Apple unveiled the iPad mini on October 23, and developers of aviation apps are already showing how well their products play on the new device.
Maximum Manuals, a provider of automated aviation manuals, has named Liz Ryan manager of North American sales and marketing. Until recently, the company has focused exclusively on the production of minimum equipment lists (MELs). Now it has expanded its product offerings to include automated RVSM manuals, as well as customized applications for approval and use of the Apple iPad as a Class 1 electronic flight bag.
Jeppesen recently released Mobile FliteDeck version 2.0 for the iPad, including the recently introduced fourth-generation iPad and iPad mini. In addition, it rolled out flexible pricing options for four U.S.-based JeppView data subscriptions based on two or four device installs. A JeppView data subscription is necessary to use Mobile FliteDeck on the iPad.
At this year’s NBAA convention in Orlando, new cabin technology was holding court, eliciting a chuckle from a day-one visitor who remarked, somewhat tongue-in-cheek, “This stuff will probably be outdated by the time the show ends.”
EASA has released a software evaluation report covering the use of Jeppesen apps running on Apple iPads used as electronic flight bags (EFBs). The report outlines a clear path for operators based in EASA’s jurisdiction to seek approval from local regulators for use of iPad EFBs with Jeppesen Mobile TC Pro and FliteDeck Pro apps.
Jet Aviation St. Louis is offering an iPad and iPhone app for interior and exterior finishing projects that includes libraries of fabrics, veneers, carpets and other interior items, along with cabin views of Challengers, Falcons, Globals and Gulfstreams. When an interior component such as a chair or sidewall is selected, a corresponding library of materials appears. Touching the fabric, wood or carpet applies it to the surface selected. The app also contains exterior side views featuring a variety of paint schemes, from simple stripes to more complex designs.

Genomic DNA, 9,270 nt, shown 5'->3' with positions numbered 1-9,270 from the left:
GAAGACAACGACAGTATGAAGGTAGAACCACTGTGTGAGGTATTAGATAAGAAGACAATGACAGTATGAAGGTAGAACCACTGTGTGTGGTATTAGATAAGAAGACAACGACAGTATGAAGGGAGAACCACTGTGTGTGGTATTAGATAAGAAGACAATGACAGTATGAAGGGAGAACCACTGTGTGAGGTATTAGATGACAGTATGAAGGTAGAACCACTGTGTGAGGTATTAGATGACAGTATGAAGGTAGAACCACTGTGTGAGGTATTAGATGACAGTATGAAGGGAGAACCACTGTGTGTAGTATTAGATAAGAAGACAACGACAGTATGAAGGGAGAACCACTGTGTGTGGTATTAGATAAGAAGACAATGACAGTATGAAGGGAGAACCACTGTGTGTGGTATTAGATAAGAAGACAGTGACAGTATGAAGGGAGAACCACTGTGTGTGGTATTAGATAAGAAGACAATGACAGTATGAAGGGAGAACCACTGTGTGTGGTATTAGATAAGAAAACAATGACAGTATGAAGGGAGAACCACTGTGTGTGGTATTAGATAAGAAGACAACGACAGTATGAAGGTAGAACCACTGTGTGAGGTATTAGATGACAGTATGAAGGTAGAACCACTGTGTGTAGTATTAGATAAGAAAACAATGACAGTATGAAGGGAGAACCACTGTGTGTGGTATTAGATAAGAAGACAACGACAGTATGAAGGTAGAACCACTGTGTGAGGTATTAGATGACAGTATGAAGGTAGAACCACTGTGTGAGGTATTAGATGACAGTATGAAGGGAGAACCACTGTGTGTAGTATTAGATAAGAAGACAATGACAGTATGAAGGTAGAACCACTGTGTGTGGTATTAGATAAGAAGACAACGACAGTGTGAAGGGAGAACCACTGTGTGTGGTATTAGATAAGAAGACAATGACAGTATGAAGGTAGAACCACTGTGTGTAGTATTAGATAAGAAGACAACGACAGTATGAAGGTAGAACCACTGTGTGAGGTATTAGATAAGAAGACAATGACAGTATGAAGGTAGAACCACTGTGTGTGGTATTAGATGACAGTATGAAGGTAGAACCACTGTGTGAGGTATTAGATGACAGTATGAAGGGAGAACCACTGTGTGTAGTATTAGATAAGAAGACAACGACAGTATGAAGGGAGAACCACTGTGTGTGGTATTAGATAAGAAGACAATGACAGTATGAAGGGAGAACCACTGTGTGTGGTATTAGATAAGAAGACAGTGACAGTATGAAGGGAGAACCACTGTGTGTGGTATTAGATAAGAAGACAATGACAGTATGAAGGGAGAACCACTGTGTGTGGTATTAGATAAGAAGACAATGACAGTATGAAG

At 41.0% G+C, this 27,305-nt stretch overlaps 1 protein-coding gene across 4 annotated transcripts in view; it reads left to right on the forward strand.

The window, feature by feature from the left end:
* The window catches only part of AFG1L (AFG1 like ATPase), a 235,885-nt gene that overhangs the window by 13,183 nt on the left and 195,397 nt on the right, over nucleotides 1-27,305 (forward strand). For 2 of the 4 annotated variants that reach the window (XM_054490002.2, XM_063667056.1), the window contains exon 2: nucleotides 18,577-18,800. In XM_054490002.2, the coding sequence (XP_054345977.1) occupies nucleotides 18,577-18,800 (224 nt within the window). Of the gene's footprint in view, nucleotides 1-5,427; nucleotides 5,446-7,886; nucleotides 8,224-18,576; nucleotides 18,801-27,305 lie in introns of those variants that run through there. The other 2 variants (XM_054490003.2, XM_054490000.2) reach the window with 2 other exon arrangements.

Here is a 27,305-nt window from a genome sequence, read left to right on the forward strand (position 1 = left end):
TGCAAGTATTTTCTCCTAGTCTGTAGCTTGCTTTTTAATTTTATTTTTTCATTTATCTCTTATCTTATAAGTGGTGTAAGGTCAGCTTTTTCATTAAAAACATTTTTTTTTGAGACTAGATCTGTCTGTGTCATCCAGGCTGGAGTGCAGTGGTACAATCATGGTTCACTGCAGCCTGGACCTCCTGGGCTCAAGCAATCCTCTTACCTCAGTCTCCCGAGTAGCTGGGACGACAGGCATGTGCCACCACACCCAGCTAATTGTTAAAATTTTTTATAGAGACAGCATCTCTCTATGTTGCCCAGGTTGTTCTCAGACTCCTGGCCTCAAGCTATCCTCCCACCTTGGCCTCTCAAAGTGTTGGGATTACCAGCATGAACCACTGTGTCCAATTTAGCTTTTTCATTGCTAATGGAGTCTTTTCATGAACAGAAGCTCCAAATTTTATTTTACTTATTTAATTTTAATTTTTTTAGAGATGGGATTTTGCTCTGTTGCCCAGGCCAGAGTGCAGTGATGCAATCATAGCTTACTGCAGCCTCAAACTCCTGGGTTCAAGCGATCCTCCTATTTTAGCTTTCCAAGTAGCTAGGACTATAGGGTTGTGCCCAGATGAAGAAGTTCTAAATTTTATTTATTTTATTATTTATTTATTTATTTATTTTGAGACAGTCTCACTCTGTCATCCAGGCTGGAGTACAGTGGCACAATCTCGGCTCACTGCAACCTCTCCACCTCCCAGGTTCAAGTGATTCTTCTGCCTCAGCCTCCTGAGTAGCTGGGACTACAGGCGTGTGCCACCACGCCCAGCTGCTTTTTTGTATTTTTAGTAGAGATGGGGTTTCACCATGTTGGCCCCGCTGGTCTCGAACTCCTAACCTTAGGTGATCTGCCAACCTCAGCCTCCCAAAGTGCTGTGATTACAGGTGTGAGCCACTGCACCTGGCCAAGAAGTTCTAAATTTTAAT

Apple’s iPad mini is likely poised to become the backup cockpit chart display device of choice for pilots, according to some aviation iOS app developers. The mini’s 7.9-inch (diagonal) screen is smaller than the 9.7-inch iPad, but the device contains the same A5 processor as the iPad 2 and tips the scales at less than half the iPad 2’s 1.5 pounds. Jeppesen has already concluded decompression testing of the newest iPad (fourth generation) and the mini, both of which started shipping earlier this week.
French electronics provider PGA Electronics has introduced Smart Touch Cabin, a wireless software application that allows passengers to control cabin functions from any point in the cabin using the iPad or iPhone.
The customized interface, according to the Montierchaume, France-based firm, allows control of virtually all aspects of the cabin, from lighting and entertainment to electric shades.
TrueNorth Avionics’ Stylus cord-and-reel handset is now “ready for purchase and immediate delivery,” with Peterborough, Canada-based Flying Colours as the first of the company’s partners to install the equipment.
A wireless variant is in the works and can be expected in the near future, added a spokeswoman.
TrueNorth, based in Ottawa, emphasizes the “high-definition face-to-face quality calls, a Corning Gorilla glass face and one-button interface. Stylus is enabled by the TrueNorth software-centric Symphonē OpenCabin package.
The flyTab team, consisting of Avionics Systems & Integration Group (ASIG), Shadin Avionics and AppOrchard, is developing a software development kit that will deliver real-time flight data to iPad apps. The flyTab team’s work will enable delivery of data from aircraft systems to iPad tablets via a wired interface. Data will include various Arinc standards “and other forms of digital and discrete data,” according to ASIG. “Tethering iPads to flight data systems provides a rich stream of data with almost unlimited possible uses,” said ASIG managing director Luke Ribich.